There is a clear appeal to keeping banks from taking undue investment risks. On the surface, it would appear fairly clear-cut that they ought not to have major proprietary investment positions. However, the issue becomes far more complicated and less clear as one examines it in more detail.

First, it is hard to tell the difference between traditional investment activity, which is a necessary part of banking, and proprietary investments, which are purely discretionary. Banks need to hold significant investment positions as part of their liquidity management. It is in everyone's interest for the return on those investments to be maximized, within acceptable risk limits, since more profitable banks are stronger and less likely to need a taxpayer bailout. It is important not to throw the baby out with the bath water.

Second, banks have long conducted trading activities to serve their clients in which it is often necessary to buy positions from sellers before the bank has an end-buyer. This brings trading risk, since the banks own the position for a time. It was a natural next step to allow the expert traders at the banks to take positions on a longer-term basis when they sensed that the market was moving in one direction. It is not always easy to distinguish these types of trades from ones motivated purely by customer demand.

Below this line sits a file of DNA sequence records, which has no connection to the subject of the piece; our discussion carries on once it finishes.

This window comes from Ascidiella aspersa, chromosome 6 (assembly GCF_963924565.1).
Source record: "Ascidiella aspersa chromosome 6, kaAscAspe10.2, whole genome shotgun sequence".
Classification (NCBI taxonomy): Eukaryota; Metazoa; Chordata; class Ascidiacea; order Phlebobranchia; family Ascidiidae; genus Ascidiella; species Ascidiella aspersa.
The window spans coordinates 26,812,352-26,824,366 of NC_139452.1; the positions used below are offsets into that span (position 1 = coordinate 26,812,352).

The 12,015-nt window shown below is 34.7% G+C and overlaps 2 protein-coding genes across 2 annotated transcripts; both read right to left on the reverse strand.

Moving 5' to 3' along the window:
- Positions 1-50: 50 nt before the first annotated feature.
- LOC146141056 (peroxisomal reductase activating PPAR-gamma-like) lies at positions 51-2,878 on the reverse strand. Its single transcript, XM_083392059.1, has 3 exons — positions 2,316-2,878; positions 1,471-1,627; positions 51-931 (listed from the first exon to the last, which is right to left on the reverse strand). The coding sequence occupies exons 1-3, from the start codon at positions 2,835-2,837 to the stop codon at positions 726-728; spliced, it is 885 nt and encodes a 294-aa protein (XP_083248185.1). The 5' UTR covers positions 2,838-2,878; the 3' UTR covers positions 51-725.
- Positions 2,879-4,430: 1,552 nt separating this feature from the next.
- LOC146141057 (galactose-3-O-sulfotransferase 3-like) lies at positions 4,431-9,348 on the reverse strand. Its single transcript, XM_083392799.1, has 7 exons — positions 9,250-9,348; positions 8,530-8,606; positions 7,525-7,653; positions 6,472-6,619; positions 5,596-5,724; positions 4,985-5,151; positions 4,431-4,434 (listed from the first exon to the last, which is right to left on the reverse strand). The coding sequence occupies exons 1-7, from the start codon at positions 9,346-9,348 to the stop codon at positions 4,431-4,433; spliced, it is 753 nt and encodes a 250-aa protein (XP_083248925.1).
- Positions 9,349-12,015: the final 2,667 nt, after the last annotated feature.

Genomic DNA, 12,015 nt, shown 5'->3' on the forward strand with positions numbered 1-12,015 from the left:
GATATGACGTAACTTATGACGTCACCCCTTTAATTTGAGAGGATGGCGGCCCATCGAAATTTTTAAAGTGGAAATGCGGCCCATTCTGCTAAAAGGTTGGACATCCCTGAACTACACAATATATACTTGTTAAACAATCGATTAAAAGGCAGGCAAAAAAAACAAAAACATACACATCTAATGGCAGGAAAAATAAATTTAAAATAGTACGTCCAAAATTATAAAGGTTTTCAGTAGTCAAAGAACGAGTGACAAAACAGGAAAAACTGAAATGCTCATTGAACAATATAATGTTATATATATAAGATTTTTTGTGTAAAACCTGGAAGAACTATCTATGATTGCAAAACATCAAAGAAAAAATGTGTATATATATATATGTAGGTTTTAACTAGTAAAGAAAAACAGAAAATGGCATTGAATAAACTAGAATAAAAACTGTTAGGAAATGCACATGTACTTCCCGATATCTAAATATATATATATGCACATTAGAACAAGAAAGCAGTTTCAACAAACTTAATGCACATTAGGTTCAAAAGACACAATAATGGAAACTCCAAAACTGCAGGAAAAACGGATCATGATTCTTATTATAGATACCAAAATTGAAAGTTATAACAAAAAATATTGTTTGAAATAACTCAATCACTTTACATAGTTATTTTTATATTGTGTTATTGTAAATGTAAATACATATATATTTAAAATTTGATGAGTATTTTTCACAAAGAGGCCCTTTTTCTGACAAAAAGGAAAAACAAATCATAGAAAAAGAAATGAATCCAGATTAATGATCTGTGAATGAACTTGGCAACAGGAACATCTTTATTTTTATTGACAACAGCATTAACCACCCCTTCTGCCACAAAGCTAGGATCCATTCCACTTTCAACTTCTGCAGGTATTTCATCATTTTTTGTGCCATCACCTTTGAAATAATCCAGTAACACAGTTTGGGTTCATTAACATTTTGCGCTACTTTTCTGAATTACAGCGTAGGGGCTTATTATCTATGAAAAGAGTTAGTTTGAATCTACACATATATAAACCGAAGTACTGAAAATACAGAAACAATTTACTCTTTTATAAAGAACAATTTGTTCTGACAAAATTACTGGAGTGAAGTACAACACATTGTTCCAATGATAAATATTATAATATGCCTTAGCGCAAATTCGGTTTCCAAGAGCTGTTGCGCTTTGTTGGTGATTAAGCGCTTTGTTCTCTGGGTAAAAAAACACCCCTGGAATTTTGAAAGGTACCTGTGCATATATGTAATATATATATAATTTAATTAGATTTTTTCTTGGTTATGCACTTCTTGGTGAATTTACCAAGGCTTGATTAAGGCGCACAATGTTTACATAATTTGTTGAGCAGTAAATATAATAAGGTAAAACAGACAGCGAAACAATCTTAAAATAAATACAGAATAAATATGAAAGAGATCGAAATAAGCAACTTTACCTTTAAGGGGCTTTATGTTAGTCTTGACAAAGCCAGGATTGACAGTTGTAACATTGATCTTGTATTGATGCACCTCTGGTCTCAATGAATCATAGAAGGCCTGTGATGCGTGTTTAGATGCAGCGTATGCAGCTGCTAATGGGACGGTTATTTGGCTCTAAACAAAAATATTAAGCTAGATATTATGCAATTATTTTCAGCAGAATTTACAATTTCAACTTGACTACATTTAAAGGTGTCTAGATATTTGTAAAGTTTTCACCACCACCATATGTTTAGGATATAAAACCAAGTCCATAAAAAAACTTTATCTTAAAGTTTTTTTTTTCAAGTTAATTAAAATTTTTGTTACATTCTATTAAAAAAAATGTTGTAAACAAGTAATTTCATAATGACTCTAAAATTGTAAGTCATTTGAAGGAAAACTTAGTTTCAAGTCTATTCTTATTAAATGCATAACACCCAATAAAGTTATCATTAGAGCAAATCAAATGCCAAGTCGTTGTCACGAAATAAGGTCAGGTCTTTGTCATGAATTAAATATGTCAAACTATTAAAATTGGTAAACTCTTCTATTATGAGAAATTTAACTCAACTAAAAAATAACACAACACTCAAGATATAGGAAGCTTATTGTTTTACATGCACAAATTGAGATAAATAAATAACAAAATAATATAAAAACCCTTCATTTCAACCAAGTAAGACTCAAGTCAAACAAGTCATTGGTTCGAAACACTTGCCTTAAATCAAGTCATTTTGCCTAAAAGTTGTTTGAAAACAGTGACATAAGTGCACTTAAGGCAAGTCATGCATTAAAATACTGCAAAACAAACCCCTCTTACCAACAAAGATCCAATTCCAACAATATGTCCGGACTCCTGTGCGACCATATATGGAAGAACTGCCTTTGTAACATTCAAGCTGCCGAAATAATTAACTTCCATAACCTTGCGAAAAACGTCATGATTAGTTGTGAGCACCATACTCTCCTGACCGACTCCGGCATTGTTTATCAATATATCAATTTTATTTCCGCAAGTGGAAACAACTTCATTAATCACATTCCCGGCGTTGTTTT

Third, these investment activities should be unusually profitable for banks on average. They already have the traders and equipment in place, so the additional cost is low. Also, a great deal of information flows through the largest banks that can legitimately be shared. The insight gained from this provides a significant market advantage. Again, it is generally good public policy for banks to engage in profitable activities.

The key issue is to determine when the risk of proprietary investing exceeds the gain. The administration appears to have suddenly decided it is always too risky no matter what the circumstances.